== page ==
On a Friday in late October, Bobbie Wheeler and Laura Costello met after school in their working-class neighborhood. Both clutched orange UNICEF cartons they had been given that day in class, along with a picture of a skinny little boy from another country. His pleading eyes and the principal’s voice over the intercom promised that whichever class raised the most money would get extra recess. Bobbie and Laura, dressed in heavy coats and wool caps, met at a street corner halfway between their homes. They set off eagerly together, trudging up the walks of tidy ranchers and capes nestled on quarter-acre lots to collect for world hunger.

After every donation, they shook their tiny cardboard cartons like maracas, the clinking quarters, nickels, and dimes cutting through the brisk New England air. At the end of a row of homes, they met again in the street and walked together slowly, hands in their pockets, up a side street to the next neighborhood.  The trees were ablaze in a canopy of yellow and red against a cobalt sky. Leaves were piling up everywhere, lining curbs and clustering around catch basins. They peeled off maples like teardrops.

Laura’s chestnut hair snaked over the back of her coat in a braid, and her eyes were saucers behind wire-rimmed glasses. The cold had stamped her cheeks with rosy patches.

While they walked, Unicef boxes clinking softly, Laura regaled Bobbie about Sylvia Stemwinder. She was filthy rich, Laura said, and she spent most of her time painting and playing the harp; she went to Mrs. Spence’s School in Manhattan; she was a society girl.

“They have thirty bathrooms in her home on Fifth Avenue.” Laura’s star-struck gaze imagined the opulence somewhere in Bobbie’s eyes. “Thirty! And a doll collection worth a million dollars.”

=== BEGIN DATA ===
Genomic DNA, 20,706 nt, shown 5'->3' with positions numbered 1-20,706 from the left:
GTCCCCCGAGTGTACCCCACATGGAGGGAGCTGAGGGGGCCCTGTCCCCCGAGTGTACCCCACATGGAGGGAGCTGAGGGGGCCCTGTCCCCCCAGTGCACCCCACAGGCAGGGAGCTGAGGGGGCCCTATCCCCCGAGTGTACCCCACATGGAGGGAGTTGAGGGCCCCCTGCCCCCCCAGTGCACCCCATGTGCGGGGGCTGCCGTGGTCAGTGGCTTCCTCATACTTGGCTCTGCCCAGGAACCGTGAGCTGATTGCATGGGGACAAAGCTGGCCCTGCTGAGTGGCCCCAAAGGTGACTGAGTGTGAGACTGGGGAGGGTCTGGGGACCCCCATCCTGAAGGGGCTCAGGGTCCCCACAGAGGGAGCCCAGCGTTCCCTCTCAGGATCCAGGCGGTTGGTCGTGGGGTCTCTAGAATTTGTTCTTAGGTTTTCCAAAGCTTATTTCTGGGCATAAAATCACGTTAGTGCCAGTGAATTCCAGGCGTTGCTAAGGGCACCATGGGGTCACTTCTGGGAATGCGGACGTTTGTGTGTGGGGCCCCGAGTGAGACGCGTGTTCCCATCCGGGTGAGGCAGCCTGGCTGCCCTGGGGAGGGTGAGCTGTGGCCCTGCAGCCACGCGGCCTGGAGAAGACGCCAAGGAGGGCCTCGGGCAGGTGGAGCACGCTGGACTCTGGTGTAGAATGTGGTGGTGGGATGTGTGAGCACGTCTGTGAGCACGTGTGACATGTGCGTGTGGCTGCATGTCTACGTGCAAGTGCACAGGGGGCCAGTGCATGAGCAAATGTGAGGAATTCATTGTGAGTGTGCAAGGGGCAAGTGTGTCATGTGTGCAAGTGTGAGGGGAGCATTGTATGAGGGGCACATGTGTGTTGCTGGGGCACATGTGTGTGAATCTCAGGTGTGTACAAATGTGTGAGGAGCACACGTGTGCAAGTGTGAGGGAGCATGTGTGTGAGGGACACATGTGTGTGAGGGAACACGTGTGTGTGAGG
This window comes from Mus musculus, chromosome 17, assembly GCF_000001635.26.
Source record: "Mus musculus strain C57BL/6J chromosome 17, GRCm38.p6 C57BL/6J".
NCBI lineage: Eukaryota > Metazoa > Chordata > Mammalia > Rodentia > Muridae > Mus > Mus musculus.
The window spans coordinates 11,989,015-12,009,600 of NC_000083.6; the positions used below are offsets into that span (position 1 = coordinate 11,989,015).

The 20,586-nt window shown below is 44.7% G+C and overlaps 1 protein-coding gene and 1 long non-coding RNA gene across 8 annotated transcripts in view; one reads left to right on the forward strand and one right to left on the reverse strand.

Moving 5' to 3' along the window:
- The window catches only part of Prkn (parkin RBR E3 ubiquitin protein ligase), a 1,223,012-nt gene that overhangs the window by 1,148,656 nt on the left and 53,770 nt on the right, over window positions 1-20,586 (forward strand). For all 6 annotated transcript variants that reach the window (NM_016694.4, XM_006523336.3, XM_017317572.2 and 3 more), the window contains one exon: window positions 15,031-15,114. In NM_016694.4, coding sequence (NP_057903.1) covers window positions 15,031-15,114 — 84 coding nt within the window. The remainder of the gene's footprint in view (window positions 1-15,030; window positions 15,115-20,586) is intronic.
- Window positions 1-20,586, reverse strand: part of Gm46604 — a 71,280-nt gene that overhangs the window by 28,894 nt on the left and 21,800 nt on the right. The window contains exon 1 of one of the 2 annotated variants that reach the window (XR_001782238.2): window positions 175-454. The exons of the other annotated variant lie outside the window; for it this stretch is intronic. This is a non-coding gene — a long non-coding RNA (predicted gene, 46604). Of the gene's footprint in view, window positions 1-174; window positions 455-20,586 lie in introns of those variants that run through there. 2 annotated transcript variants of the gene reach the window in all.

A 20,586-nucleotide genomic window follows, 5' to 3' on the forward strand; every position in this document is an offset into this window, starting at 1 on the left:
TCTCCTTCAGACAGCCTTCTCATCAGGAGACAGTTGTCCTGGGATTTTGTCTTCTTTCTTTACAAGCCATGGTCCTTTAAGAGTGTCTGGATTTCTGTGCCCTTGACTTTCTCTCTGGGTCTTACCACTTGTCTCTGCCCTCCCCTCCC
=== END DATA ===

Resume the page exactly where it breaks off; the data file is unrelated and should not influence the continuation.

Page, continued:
Laura had liked pretending since they were little girls, and Bobbie always relished the opportunity to inhabit her zany world. But this time Bobbie wondered, if just a little, whether Sylvia Stemwinder might be real. She felt the carton in her pocket. “She must have plenty of quarters,” Bobbie said.

“Drawerfuls!” Laura exclaimed.

They turned off the side street onto a road that ran parallel to their own, and split up again on opposite sides. The homeowners, mostly housewives in their aprons, were generous, depositing rolled up singles and handfuls of quarters into their boxes. At more than one open door, Bobbie felt the inviting warmth from the living room, and smelled the pungent onion and garlic simmering in stews. The comforting aromas ached in her belly. When they tired of collecting, they stopped in front of Bobbie’s house, a raised ranch with a sloping front yard and a pumpkin on the front stoop.

“Let’s break mine open,” Laura said, her eyes wide. She looked around for something sharp. “I’m hungry.”

“You can’t do that.” Bobbie looked up at her house. “You’ll get in trouble.”

Laura dropped her sturdy cardboard carton, the change clinking inside as it landed heavily on the street. She stomped on it with a hard heel, denting a corner. She picked it up and spied the slit, then shook it, trying to coax the change out.

“Darn. They were so easy going in.” She thrust the carton into her pocket and plopped onto the curb. Bobbie sat beside her.

Laura made a dollar sign in a little pile of sand and wiped her hands. “Can you still come over tonight?”

“Of course!” Bobbie was thrilled to have gotten the invitation Laura had mailed her. She was never asked to parties, much less a costume ball for a society girl.

“When Sylvia was young, she rode horses at her country manor in New Canaan.” Laura looked for a reaction from Bobbie. “She had another home in California. Her father was a copper baron.”

Bobbie wanted to hear more, but her mother’s voice coming from the house was intrusive. Time to wash up for dinner. Bobbie rolled her eyes as she started to get up. “Every Friday night the same thing. Meatloaf.”

“Madame Stemwinder has a six-course meal every night,” Laura boasted. “Tonight lamb chops and cranberry sauce.”

“Can I come over to eat?”

“I’ll put a plate aside,” Laura said, dusting the seat of her pants as she stood. “Oh, and don’t forget the invitation.”